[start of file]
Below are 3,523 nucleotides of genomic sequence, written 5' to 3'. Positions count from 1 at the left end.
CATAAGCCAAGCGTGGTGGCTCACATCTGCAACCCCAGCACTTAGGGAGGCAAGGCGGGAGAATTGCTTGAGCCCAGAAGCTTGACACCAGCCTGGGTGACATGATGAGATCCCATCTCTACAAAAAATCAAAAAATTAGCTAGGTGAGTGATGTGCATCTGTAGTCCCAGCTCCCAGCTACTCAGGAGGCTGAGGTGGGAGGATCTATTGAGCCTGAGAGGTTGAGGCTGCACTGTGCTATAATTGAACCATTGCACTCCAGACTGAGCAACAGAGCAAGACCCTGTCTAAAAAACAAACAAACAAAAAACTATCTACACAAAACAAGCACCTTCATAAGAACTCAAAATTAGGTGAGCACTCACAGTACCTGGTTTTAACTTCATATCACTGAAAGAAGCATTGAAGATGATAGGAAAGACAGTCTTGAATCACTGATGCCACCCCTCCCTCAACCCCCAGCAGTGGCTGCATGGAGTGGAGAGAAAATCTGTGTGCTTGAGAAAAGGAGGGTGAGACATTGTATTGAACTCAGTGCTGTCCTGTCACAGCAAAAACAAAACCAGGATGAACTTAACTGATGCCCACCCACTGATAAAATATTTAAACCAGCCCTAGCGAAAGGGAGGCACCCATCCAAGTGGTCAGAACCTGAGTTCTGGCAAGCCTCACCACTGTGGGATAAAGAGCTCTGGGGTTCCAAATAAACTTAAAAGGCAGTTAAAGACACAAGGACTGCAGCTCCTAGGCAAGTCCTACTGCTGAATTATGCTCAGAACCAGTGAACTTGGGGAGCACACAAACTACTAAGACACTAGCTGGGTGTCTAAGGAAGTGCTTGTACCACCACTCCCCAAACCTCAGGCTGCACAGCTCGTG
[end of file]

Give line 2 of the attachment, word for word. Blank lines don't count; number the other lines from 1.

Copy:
CATAAGCCAAGCGTGGTGGCTCACATCTGCAACCCCAGCACTTAGGGAGGCAAGGCGGGAGAATTGCTTGAGCCCAGAAGCTTGACACCAGCCTGGGTGACATGATGAGATCCCATCTCTACAAAAAATCAAAAAATTAGCTAGGTGAGTGATGTGCATCTGTAGTCCCAGCTCCCAGCTACTCAGGAGGCTGAGGTGGGAGGATCTATTGAGCCTGAGAGGTTGAGGCTGCACTGTGCTATAATTGAACCATTGCACTCCAGACTGAGCAACAGAGCAAGACCCTGTCTAAAAAACAAACAAACAAAAAACTATCTACACAAAACAAGCACCTTCATAAGAACTCAAAATTAGGTGAGCACTCACAGTACCTGGTTTTAACTTCATATCACTGAAAGAAGCATTGAAGATGATAGGAAAGACAGTCTTGAATCACTGATGCCACCCCTCCCTCAACCCCCAGCAGTGGCTGCATGGAGTGGAGAGAAAATCTGTGTGCTTGAGAAAAGGAGGGTGAGACATTGTATTGAACTCAGTGCTGTCCTGTCACAGCAAAAACAAAACCAGGATGAACTTAACTGATGCCCACCCACTGATAAAATATTTAAACCAGCCCTAGCGAAAGGGAGGCACCCATCCAAGTGGTCAGAACCTGAGTTCTGGCAAGCCTCACCACTGTGGGATAAAGAGCTCTGGGGTTCCAAATAAACTTAAAAGGCAGTTAAAGACACAAGGACTGCAGCTCCTAGGCAAGTCCTACTGCTGAATTATGCTCAGAACCAGTGAACTTGGGGAGCACACAAACTACTAAGACACTAGCTGGGTGTCTAAGGAAGTGCTTGTACCACCACTCCCCAAACCTCAGGCTGCACAGCTCGTG